Mid-Week Open Thread (2011-04-27)

Here is your open thread for the mid-week on April 27th, 2011. You may post random links and off-topic discussions here. Also, if you have an idea or a topic you’d like to see covered in an article, please make it known.

Be sure to also check out the forums, and get your word in the user-driven discussions there!

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About The Tim

Tim Ellis is the founder of Seattle Bubble. His background in engineering and computer / internet technology, a fondness of data-based analysis of problems, and an addiction to spreadsheets all influence his perspective on the Seattle-area real estate market. Tim also hosts the weekly improv comedy sci-fi podcast Dispatches from the Multiverse.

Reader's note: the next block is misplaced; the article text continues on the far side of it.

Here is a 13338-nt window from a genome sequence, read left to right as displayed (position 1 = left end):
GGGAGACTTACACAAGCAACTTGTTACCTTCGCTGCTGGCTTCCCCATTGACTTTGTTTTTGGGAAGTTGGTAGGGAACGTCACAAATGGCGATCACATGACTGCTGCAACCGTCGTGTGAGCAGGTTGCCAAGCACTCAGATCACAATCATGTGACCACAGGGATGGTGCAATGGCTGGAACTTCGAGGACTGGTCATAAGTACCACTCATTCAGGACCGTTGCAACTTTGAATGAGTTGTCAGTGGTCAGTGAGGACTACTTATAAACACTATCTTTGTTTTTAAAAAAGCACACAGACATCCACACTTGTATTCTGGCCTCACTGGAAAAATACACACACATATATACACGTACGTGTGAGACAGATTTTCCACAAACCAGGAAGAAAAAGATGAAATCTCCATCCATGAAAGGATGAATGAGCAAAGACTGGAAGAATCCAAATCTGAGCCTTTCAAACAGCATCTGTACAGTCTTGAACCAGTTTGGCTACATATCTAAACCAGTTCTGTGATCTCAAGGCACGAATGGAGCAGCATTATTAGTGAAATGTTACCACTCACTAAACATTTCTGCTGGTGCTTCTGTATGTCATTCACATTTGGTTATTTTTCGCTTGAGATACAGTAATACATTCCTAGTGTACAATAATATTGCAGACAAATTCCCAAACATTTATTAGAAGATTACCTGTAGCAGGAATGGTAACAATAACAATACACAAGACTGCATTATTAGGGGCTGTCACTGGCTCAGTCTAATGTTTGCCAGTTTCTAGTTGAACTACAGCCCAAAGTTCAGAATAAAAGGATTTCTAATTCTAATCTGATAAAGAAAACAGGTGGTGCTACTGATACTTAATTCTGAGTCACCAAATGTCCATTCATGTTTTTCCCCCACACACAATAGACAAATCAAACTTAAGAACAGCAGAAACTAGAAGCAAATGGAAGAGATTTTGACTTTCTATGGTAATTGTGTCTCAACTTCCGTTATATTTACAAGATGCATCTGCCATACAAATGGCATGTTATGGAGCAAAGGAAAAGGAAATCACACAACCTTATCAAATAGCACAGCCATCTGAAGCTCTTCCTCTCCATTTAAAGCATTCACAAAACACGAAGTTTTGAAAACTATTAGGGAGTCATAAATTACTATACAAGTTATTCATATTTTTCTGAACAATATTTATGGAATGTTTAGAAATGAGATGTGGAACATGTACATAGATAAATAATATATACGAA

19 comments:

  1. 1

    The Manure Has Hit the Seattle Area Housing Fan

    Article in part:

    “…High unemployment, stricter lending rules and fears that prices will fall further are among the reasons few people are buying and selling homes. A record number of foreclosures are forcing down home prices in most metro areas, and prices are expected to keep falling through this year.

    “There is evidence that potential sellers are holding their properties off the market, waiting for housing prices to stop falling,” said Bricklin Dwyer, an analyst at BNP Paribas….”

    http://seattletimes.nwsource.com/html/businesstechnology/2014878050_homeprices27.html

    Well, good for MSM, they finally admitted it, the sellers are holding back a truckload of shadow inventory [MASS Truckload IMO], waiting for that magic false bottom in RE prices to appear, that MSM has falsely alleged would happen for years now. Buying a house now is like buying a 10 mpg Toyota Tundra [and expecting it to hold value] and gas is heading for $7/gal.

  2. 2
    Snigliastic says: